Implants are substances that are injected into tissues around the bladder opening. These substances help to close the bladder opening and reduce stress incontinence. The injections must be repeated every so often because they do not last forever.
Surgery is usually used only after other treatments to reduce incontinence have been tried and have failed. Many surgical procedures have high rates of success. Some common operations to assist women with stress incontinence involve lifting the neck of the bladder to help it stay closed or supporting the bladder to prevent leakage during pressure increases.
If the person in your care needs surgery, he or she should get all their questions answered before they have the surgery. A few of the issues they may want to find out about are: What exactly will be done during the operation? How long will it take to recover? When will I be able to return to work? What improvements can I expect and will these improvements last? What are the possible complications of this operation? Are they dangerous? Advise the person to write down his questions along with the answers the doctor gives him so he won’t forget.
USE OF CATHETERS
Sometimes a catheter is used to empty the bladder. This is a tube that is placed inside the bladder. It connects to a heavy plastic bag that attaches to the leg. The bag must be emptied of urine several times a day. A larger bag may be needed at night. This type of catheter is called an indwelling catheter or Foley catheter. An indwelling catheter may be left in place for days or even weeks. It needs to be changed by a healthcare professional every so often. In other words, a new tube will be placed inside the bladder and the old tube will be removed and thrown away.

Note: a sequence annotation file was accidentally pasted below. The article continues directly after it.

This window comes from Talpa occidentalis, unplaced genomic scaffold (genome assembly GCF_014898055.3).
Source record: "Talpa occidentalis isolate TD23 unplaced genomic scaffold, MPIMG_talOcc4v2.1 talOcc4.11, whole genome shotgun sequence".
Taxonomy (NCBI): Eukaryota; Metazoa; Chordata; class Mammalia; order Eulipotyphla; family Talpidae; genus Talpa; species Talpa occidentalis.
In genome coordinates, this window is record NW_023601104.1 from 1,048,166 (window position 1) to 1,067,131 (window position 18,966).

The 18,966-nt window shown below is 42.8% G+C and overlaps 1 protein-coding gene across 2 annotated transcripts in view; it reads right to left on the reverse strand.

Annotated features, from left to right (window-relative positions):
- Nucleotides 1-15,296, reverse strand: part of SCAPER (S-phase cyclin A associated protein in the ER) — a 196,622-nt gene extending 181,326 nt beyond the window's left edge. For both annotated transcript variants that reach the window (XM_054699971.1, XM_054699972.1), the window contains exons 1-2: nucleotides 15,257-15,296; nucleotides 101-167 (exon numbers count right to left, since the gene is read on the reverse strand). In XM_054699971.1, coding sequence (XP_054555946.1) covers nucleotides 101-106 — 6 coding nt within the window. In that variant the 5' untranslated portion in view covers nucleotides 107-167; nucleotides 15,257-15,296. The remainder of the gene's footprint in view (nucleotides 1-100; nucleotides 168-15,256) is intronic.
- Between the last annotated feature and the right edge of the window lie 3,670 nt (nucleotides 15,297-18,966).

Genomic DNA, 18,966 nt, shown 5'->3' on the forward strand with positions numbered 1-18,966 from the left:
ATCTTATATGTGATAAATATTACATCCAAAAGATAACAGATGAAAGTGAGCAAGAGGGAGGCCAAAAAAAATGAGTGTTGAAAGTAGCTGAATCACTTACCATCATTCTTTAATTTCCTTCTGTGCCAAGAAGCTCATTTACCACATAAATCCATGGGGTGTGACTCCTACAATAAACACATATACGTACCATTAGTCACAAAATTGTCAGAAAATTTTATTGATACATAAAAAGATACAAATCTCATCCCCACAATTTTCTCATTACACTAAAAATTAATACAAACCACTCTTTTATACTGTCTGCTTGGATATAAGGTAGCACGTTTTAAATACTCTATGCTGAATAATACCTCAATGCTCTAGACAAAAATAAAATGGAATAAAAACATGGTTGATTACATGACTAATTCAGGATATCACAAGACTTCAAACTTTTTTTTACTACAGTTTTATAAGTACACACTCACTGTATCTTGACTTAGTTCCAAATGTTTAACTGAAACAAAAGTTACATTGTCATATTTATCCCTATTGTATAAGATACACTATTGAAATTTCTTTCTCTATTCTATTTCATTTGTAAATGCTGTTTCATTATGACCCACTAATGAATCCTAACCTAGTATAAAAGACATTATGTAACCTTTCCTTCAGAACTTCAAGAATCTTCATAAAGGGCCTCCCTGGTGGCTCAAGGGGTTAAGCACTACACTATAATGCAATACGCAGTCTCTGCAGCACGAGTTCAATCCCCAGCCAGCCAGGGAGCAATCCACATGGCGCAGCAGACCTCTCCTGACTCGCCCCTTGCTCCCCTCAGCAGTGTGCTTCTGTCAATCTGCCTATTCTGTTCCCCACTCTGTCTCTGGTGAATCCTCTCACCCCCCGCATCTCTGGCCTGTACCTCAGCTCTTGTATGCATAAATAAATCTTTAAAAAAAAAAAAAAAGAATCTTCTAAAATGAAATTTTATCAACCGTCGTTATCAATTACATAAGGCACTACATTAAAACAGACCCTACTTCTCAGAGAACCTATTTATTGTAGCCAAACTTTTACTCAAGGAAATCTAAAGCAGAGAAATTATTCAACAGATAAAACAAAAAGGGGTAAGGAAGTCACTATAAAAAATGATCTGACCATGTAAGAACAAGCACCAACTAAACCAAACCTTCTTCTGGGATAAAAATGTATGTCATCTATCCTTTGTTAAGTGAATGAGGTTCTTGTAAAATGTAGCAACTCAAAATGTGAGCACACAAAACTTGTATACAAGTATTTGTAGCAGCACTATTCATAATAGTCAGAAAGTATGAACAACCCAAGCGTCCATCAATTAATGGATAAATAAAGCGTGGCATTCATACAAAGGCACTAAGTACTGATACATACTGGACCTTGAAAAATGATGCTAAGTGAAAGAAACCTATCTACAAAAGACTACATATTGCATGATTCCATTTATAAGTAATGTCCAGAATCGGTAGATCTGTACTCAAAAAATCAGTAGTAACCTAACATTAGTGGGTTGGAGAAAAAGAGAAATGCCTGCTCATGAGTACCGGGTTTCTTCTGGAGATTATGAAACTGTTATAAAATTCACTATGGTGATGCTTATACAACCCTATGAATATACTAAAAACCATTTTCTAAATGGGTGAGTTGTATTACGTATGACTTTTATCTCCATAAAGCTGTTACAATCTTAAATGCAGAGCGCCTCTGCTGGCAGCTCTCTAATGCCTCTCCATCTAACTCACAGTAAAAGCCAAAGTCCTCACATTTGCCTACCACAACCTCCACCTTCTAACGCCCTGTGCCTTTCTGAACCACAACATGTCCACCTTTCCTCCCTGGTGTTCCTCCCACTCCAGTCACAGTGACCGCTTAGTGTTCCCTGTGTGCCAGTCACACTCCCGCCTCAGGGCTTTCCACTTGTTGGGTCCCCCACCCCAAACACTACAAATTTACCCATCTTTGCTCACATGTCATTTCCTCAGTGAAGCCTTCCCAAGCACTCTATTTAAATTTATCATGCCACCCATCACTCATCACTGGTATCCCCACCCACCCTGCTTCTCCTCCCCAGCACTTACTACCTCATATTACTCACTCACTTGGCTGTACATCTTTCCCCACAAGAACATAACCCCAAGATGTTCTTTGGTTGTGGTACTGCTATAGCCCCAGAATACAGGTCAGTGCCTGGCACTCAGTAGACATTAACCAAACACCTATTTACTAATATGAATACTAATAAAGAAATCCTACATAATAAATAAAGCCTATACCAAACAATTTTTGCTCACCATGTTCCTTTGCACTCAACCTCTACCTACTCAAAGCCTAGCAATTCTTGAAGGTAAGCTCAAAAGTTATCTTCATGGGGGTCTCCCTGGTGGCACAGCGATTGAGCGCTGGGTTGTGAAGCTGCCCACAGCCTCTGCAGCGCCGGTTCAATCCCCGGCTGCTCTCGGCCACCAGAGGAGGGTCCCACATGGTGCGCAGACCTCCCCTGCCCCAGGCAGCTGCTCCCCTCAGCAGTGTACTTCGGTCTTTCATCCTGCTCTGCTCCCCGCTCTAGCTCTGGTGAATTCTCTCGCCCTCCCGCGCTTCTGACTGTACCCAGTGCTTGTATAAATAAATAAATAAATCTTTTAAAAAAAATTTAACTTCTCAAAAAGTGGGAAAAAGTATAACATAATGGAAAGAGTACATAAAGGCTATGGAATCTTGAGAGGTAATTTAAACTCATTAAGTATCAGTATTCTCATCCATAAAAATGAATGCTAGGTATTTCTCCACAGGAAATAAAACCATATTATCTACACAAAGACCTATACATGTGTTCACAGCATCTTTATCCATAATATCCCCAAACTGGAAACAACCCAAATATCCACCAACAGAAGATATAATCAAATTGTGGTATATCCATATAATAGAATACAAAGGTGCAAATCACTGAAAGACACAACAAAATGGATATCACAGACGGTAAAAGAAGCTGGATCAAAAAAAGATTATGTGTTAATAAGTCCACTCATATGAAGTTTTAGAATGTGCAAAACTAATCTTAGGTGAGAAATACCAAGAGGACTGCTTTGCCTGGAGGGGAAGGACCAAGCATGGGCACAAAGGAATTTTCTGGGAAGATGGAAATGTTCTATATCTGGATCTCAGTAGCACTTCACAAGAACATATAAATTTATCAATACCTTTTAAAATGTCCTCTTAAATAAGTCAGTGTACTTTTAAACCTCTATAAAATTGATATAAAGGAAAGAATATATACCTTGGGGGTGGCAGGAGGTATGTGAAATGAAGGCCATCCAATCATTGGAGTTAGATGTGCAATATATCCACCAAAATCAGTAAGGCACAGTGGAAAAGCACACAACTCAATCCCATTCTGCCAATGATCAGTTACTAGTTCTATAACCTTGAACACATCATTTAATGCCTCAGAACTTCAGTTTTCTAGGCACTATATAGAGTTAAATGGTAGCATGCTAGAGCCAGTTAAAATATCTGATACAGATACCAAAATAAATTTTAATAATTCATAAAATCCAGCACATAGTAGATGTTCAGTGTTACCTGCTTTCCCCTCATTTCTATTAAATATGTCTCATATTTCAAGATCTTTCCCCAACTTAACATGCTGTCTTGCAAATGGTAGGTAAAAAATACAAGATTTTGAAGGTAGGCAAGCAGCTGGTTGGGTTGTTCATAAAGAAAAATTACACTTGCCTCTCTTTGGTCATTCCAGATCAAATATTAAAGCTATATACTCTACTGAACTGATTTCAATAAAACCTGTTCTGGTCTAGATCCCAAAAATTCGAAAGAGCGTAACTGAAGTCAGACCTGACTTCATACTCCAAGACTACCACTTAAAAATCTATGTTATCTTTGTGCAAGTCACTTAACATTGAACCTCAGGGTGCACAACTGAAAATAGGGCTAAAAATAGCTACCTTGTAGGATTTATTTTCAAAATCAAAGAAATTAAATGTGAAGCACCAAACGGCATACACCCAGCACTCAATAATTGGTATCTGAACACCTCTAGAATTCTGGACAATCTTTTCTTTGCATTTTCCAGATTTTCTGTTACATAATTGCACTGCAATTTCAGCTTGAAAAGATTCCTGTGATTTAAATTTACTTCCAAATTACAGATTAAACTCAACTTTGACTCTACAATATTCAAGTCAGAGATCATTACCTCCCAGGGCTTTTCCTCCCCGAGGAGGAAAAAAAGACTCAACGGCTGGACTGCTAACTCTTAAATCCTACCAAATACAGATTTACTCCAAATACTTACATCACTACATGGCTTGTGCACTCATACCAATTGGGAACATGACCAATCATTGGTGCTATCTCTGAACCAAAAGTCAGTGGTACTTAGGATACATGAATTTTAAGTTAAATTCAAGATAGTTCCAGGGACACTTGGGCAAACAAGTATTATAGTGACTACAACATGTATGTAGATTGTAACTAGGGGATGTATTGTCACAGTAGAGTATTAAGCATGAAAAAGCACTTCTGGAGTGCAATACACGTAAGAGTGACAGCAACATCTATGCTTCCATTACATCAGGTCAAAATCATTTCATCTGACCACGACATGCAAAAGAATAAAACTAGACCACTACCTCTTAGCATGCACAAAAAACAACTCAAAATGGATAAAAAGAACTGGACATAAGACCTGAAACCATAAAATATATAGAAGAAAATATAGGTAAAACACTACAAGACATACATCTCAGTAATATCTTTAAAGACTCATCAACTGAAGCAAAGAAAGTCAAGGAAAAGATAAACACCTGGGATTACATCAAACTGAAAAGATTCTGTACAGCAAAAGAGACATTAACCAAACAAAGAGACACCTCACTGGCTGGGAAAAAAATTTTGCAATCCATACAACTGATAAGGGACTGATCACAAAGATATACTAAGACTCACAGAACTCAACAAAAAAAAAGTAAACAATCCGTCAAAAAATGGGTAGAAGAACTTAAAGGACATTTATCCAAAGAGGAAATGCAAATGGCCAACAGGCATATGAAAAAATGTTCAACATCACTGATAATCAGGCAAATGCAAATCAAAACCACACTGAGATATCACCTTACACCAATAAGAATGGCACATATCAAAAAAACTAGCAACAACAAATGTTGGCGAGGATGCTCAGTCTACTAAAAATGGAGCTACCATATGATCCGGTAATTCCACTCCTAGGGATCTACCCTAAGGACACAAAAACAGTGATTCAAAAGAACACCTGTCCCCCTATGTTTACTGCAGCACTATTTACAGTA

If the person in your care has a chronic disorder such as a spinal cord injury, he or she may learn to do self-catheterization. In this case, the person places a catheter inside the bladder several times a day to empty it of urine. After the bladder is empty, the tube is removed right away.
Men with this condition may use a soft sleeve or condom that fits over the penis to collect urine. It may be called an external catheter, a penile sheath, or a condom catheter. It attaches to a leg drainage bag. It can be used during the day, at night, or left on for about 24 hours. Most of these devices can only be used once.